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anyone twin stick a 205?

Discussion in '1973-1991 K5 Blazer | Truck | Suburban' started by misfit, Mar 29, 2001.

  1. misfit

    misfit 1/2 ton status

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    if so, id like pics of all linkage and how it operates.
     
  2. Goose

    Goose 1/2 ton status

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    I think there are a couple floating around. Someone was going to try and produce (reproduce) some recently and a while back it was the same story. I've tried to get some solid information both times in order to make my own or even buy one. Something has happened both times and I still don't know. One of the 4x4 shops used to make them but they were toooo much money. This is just what I can remember from my time here. I'm still interested as it would seem are others. We'll see, I'm sure they will pop back up sooner or later.

    [​IMG]
     
  3. BadDog

    BadDog SOL Staff Member Super Moderator Author

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    This is what I (think I) understand but I have never done it. It is on the "to do" list for my new project (which is not even running yet).

    It is fairly easy to twin-stick a 205, the hard part is rigging up the twin stick. There are 2 shift rods, one controls the link to the front shaft and one controls the back. The only thing preventing the separate operation is a interlock detent ball which can be removed from the outside of the case. The detent is under the (5/8” ??) plug just over the outboard shift rod and can be removed with a small magnet. The only hard part is finding a twin stick to work the rods separately, this is where you will need fab skills.

    However, there is one problem with doing it like this. There is nothing to stop you from putting the front and back into different ranges (low front/high rear) which will be likely to break something. Not good! In the August 2000 Peterson's there is an article on modifying the 205 for twin-stick safely by doing a little grinding on the shift rods and retaining the detent balls. They also show a twin stick for a Dana 300 that they modified for a 205 but they never show it after modification. This is what I plan to use when I get to that stage...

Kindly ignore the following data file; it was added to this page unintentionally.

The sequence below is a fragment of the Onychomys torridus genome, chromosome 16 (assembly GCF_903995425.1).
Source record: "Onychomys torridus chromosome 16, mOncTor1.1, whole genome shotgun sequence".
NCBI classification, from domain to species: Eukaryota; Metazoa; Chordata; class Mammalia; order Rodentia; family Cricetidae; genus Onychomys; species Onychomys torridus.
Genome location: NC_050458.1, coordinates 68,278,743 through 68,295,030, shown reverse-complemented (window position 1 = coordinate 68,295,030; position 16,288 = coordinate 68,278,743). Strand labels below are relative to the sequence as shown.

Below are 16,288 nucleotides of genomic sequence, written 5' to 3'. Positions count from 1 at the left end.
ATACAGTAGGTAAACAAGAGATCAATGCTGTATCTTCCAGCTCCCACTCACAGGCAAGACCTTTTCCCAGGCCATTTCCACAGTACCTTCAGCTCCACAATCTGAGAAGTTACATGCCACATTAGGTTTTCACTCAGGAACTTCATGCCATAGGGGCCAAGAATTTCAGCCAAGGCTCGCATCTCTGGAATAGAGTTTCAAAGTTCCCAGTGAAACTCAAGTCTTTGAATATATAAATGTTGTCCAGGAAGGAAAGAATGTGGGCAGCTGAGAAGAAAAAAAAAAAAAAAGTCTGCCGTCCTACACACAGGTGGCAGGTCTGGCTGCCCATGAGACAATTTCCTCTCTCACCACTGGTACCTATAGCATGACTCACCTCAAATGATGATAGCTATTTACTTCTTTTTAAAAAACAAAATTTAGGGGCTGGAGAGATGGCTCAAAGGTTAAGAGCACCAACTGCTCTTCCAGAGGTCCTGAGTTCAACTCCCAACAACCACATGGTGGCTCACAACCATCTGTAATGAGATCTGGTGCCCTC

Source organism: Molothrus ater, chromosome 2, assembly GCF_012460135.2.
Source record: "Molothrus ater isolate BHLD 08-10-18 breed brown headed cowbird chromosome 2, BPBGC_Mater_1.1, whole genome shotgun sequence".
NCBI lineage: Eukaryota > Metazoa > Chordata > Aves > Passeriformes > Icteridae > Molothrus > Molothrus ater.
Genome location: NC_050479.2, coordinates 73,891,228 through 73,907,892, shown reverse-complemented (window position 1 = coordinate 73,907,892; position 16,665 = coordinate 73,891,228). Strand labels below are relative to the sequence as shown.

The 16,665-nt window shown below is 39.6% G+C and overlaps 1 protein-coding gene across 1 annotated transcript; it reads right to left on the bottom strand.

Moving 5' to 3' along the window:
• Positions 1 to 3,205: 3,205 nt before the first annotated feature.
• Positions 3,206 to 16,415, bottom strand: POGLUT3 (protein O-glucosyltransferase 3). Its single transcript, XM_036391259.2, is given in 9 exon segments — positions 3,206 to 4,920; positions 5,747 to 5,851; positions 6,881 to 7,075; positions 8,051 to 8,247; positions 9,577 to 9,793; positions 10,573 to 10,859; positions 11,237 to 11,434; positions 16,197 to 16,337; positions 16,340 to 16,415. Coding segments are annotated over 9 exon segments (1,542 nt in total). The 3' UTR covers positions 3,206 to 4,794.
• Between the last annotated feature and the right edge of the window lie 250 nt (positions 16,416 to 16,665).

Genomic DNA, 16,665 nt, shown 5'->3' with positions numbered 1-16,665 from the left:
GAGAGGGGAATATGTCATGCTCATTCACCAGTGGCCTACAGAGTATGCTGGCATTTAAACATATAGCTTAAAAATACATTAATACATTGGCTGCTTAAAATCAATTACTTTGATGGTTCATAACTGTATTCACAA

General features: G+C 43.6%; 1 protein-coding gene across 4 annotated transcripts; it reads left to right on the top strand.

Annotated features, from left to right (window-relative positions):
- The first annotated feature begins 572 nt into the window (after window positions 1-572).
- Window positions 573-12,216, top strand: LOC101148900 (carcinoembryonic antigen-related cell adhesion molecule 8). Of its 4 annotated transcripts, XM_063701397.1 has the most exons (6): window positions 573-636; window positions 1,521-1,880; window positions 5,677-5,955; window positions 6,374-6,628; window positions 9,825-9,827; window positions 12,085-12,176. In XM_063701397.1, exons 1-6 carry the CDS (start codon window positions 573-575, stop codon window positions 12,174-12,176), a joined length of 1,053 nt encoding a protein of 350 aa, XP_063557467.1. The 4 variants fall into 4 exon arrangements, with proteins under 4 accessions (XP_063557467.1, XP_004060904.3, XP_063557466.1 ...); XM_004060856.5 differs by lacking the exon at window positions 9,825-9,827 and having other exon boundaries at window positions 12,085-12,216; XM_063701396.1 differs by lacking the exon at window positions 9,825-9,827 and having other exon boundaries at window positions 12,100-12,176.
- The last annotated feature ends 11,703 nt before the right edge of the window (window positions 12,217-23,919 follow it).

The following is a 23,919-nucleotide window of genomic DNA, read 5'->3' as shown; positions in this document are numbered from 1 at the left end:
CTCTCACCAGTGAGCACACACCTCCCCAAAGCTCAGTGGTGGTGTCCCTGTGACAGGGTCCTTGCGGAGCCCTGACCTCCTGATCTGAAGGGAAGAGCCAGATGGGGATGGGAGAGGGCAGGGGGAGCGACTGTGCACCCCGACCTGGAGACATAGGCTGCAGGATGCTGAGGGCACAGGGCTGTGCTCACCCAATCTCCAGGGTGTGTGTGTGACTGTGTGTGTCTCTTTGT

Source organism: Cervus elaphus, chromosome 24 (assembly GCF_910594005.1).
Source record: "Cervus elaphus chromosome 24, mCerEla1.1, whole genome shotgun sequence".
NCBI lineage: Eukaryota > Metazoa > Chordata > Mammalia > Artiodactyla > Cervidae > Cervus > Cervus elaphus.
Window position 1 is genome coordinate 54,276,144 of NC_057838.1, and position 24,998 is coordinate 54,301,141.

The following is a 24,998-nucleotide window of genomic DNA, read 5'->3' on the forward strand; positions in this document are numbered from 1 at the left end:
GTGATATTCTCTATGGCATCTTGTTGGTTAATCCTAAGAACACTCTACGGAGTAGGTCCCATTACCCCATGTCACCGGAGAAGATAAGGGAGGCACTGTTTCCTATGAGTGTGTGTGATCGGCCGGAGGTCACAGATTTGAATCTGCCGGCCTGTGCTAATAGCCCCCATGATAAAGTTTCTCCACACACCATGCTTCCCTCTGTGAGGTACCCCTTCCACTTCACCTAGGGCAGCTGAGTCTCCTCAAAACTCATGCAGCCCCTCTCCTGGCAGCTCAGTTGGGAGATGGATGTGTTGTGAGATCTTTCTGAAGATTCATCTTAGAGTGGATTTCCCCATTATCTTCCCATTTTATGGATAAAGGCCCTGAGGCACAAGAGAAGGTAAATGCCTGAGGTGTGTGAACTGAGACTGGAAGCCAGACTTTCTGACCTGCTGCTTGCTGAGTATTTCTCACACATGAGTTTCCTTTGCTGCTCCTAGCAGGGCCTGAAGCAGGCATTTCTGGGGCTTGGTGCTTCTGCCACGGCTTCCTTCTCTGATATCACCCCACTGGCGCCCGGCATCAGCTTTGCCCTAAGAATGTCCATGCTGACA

Bad Dog

    85 K30 CUCV, 350 TBI, TH400, NP205, D60/C14, 4.56
    Coming soon: 4" lift, 40" tires, massive cutting, shorter wb and rear overhang.
     
  4. POWERMAD

    POWERMAD 1/2 ton status

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    Hey all
    Besides looking trick.
    What is the advantage of a twin stick?
    See ya

    my truck's not dirty, it's earth tone paint
     
  5. Blaze

    Blaze 1/2 ton status

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    There's a place down the road from my parents' house that makes one. They are called Down East Off-road. I've been trying to find info on it, but can't seem to find any. They used to have it on their website, but not anymore. I know they still make it, though. If you want me to, I'll get in touch with them and see what I can come up with.

    [​IMG]<A target="_blank" HREF=http://www4.ncsu.edu/~brschoch>http://www4.ncsu.edu/~brschoch</A>
    My truck beat up your SUV
     
  6. Butch

    Butch 1/2 ton status

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    I did mine by doing the grinding on the front wheel shift rail. I have not used it yet, still putting the truck back together. It was simple, but I did not grind enough and I only have front wheel low, but dont need hi anyway. The advantage is having rear low 2wd and front low to make really sharp turns with. From the preliminary looks I can operate it with the single stick shifter still. My 205 has the offset linkage though if you have the straight linkage I dont think it will work with the single lever.

    I thought I was wrong once,
    but I was mistaken
     
  7. POWERMAD

    POWERMAD 1/2 ton status

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    Hey Butch
    I'm still not gittin' it.
    Wouldn't that have the same effect as 4lo and the gearbox in low(sm465). That's what is in my rig.
    Don't think I'm being a smart a$$, but the front wheels are are only going to turn so far untill they contact the stops.